F You may not want to read My Heart Will Not Sit Down, by Mara Rockliff, straight through during worship.  But, it is a story about compassion with a key phrase worth telling in your words in worship, maybe reading a few pages from the middle of the book.  Kedi, a little girl in Cameroon, hears from her teacher that many people were starving in New York during the Great Depression.  Kedi’s “heart stands up” for those people.  Her questions lead villagers to bring what little money they have to send to New York.  They say “our hearts would not sit down until we helped.”  This is a true story.  Their gift was $3.77.  Wonderful art adds to it.  I read about this on Children's Literature: A Resource for Ministry and found a copy in the public library.
1 Kings 17:8-16, (17-24)

F Background:  Before this story is read, everyone needs to hear that it takes place during a long drought that left everyone hungry and thirsty.  Children may also need to hear that a widow is a woman whose husband has died and hear briefly about how hard it was for a widow without a son to get food, clothes and a place to live.

F Since most of this rather long story is conversation, bring it to life by having it read by three readers: a narrator (probably the usual reader), Elijah, and the widow.  The text below is mostly straight NRSV with the “he said”s and “she said”s omitted.  If the Luke story is introduced immediately after this reading as another very similar story about Jesus, children can follow that reading easily and grasp the similarities.

h h h h h h h h h h h h h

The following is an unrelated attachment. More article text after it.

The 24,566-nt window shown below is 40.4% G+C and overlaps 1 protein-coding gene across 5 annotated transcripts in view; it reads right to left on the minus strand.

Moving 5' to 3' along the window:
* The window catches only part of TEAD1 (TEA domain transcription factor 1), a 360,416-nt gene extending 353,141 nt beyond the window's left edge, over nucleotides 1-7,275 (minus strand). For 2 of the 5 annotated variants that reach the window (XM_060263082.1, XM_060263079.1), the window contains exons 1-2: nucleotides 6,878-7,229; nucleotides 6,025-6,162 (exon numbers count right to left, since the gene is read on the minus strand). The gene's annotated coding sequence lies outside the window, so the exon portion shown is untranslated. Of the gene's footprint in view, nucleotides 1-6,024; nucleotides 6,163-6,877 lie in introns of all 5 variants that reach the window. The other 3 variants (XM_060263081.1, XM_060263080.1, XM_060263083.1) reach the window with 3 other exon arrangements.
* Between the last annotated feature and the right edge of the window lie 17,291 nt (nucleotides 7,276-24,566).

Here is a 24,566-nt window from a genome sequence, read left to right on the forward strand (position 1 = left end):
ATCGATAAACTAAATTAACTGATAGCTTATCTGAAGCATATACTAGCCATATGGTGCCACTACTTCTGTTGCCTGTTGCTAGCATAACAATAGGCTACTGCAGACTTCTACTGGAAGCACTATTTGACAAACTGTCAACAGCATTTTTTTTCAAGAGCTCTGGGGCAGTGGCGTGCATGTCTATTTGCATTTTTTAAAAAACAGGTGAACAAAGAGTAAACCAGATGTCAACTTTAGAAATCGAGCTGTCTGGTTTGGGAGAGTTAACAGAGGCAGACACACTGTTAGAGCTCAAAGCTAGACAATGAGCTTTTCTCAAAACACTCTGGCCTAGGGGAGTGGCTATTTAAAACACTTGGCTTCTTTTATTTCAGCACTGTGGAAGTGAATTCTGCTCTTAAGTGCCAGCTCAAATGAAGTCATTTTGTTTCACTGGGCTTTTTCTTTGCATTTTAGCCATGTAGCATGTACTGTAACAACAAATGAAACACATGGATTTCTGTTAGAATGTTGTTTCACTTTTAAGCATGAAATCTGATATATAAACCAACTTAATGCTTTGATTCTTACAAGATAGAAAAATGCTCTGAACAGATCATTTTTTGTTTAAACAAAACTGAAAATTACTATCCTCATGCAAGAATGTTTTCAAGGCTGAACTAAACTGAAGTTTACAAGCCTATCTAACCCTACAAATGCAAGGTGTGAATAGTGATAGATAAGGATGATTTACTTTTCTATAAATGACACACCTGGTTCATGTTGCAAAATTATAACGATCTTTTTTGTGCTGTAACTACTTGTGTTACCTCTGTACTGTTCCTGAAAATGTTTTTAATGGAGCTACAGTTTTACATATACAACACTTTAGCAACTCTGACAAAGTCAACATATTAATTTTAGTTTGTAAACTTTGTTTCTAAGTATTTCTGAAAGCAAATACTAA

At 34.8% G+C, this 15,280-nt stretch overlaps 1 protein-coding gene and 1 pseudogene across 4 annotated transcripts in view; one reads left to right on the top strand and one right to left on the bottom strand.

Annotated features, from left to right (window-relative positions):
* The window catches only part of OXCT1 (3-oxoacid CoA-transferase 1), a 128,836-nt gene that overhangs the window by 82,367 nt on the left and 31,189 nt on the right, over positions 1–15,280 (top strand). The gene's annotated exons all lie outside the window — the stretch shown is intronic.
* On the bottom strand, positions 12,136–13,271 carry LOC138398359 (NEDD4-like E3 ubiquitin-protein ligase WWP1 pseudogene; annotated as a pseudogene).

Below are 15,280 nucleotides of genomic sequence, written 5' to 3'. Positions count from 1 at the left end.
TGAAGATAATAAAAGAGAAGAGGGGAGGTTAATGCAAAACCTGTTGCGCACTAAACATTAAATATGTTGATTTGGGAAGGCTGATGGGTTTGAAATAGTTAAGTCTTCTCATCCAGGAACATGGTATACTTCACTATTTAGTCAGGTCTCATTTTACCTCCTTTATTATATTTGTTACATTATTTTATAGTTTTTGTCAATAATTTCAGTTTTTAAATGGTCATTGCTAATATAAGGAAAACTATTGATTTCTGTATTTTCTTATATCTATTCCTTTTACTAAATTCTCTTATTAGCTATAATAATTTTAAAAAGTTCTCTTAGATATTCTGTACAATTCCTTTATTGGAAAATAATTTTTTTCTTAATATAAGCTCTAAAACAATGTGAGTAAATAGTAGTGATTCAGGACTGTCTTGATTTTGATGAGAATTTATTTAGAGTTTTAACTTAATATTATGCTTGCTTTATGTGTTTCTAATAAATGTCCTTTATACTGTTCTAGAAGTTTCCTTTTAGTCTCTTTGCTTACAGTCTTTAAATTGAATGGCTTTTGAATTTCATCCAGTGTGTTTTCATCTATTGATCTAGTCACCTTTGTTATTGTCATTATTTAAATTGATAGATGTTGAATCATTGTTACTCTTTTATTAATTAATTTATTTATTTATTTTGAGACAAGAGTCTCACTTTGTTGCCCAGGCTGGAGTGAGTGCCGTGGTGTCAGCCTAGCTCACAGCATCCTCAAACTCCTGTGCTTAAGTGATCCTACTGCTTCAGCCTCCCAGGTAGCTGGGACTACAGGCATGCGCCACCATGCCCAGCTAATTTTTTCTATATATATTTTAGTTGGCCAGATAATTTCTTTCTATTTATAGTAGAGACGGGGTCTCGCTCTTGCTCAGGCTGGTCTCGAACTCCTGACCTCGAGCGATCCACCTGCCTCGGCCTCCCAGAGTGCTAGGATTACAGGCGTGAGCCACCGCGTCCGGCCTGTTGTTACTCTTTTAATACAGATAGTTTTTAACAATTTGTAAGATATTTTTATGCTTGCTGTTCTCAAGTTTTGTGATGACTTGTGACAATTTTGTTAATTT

Reading Script for 1 Kings 17: 8-24

Narrator:  Then the word of the Lord came to Elijah, saying, “Go now to Zarephath, which belongs to Sidon, and live there; for I have commanded a widow there to feed you.”  So he set out and went to Zarephath. When he came to the gate of the town, a widow was there gathering sticks; he called to her and said, 

Elijah:  Bring me a little water in a vessel, so that I may drink.

Narrator:  As she was going to bring it, he called to her and said,

Elijah:  Bring me a morsel of bread in your hand.

Widow:  As the Lord your God lives, I have nothing baked, only a handful of meal in a jar, and a little oil in a jug; I am now gathering a couple of sticks, so that I may go home and prepare it for myself and my son, that we may eat it, and die.

Elijah:  Do not be afraid; go and do as you have said; but first make me a little cake of it and bring it to me, and afterwards make something for yourself and your son.  For thus says the Lord the God of Israel: The jar of meal will not be emptied and the jug of oil will not fail until the day that the Lord sends rain on the earth.